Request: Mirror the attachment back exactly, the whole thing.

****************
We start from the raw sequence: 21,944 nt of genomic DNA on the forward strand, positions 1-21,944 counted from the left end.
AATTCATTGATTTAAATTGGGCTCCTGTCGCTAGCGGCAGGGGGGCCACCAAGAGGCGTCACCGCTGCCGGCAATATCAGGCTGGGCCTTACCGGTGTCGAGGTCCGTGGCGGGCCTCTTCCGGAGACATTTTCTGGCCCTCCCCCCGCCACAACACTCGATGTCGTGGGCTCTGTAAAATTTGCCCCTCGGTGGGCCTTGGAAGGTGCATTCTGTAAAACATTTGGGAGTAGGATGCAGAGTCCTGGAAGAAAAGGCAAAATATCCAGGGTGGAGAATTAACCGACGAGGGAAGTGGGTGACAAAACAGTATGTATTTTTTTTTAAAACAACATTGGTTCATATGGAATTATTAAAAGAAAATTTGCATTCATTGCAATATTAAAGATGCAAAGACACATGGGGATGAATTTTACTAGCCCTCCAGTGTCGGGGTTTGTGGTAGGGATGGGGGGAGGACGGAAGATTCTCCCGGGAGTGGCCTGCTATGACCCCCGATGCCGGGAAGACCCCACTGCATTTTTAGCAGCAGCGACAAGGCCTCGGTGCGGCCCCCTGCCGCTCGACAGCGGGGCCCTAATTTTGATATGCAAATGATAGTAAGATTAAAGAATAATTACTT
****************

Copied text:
We start from the raw sequence: 21,944 nt of genomic DNA on the forward strand, positions 1-21,944 counted from the left end.
AATTCATTGATTTAAATTGGGCTCCTGTCGCTAGCGGCAGGGGGGCCACCAAGAGGCGTCACCGCTGCCGGCAATATCAGGCTGGGCCTTACCGGTGTCGAGGTCCGTGGCGGGCCTCTTCCGGAGACATTTTCTGGCCCTCCCCCCGCCACAACACTCGATGTCGTGGGCTCTGTAAAATTTGCCCCTCGGTGGGCCTTGGAAGGTGCATTCTGTAAAACATTTGGGAGTAGGATGCAGAGTCCTGGAAGAAAAGGCAAAATATCCAGGGTGGAGAATTAACCGACGAGGGAAGTGGGTGACAAAACAGTATGTATTTTTTTTTAAAACAACATTGGTTCATATGGAATTATTAAAAGAAAATTTGCATTCATTGCAATATTAAAGATGCAAAGACACATGGGGATGAATTTTACTAGCCCTCCAGTGTCGGGGTTTGTGGTAGGGATGGGGGGAGGACGGAAGATTCTCCCGGGAGTGGCCTGCTATGACCCCCGATGCCGGGAAGACCCCACTGCATTTTTAGCAGCAGCGACAAGGCCTCGGTGCGGCCCCCTGCCGCTCGACAGCGGGGCCCTAATTTTGATATGCAAATGATAGTAAGATTAAAGAATAATTACTT